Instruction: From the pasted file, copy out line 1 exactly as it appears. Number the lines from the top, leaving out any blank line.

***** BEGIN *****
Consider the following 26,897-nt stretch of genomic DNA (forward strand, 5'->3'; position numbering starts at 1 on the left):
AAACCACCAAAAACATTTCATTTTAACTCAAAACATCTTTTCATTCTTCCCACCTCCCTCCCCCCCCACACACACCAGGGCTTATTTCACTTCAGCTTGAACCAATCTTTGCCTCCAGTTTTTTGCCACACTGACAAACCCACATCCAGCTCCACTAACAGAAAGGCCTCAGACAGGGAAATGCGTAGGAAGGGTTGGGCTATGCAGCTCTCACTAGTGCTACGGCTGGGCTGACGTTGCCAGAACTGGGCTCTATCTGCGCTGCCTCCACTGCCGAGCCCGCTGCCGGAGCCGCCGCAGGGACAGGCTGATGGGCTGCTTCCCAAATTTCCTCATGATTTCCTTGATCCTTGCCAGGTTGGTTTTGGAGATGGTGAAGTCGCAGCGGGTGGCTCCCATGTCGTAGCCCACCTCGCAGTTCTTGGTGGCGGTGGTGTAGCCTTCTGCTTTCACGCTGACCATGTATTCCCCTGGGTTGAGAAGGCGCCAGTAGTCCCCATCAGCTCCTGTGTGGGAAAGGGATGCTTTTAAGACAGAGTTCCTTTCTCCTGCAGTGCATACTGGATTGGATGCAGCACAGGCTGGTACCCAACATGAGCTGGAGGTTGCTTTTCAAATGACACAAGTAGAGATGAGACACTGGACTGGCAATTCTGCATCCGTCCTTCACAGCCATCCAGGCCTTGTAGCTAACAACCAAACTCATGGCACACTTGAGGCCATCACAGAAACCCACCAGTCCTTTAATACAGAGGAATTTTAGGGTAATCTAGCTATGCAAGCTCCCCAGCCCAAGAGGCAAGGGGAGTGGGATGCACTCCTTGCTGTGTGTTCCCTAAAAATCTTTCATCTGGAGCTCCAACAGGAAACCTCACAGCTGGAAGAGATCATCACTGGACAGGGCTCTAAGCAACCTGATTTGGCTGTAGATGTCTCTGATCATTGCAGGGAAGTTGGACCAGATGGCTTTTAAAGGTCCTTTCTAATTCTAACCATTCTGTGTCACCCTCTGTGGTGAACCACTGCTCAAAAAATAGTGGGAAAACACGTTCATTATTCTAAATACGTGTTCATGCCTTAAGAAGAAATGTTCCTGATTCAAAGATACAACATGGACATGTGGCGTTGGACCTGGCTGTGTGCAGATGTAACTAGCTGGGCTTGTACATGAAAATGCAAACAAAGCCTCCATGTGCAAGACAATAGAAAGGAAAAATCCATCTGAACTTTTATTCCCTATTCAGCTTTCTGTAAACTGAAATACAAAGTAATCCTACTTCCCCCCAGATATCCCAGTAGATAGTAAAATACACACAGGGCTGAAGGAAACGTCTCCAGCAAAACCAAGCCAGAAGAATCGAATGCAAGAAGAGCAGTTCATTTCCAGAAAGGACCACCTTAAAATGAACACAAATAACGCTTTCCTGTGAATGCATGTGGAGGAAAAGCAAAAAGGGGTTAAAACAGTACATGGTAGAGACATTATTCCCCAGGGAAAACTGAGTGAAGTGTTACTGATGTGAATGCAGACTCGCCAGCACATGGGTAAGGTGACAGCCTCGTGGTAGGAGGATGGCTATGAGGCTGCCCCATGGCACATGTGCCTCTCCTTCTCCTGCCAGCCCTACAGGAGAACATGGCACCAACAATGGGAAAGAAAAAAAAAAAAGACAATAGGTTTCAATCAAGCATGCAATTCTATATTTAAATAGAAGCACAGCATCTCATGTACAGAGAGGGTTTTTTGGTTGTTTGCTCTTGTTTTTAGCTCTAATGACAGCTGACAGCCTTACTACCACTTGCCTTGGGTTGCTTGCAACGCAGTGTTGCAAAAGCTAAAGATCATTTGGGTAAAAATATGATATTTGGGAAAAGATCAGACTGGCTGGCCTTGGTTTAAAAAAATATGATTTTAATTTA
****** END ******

Consider the following 26,897-nt stretch of genomic DNA (forward strand, 5'->3'; position numbering starts at 1 on the left):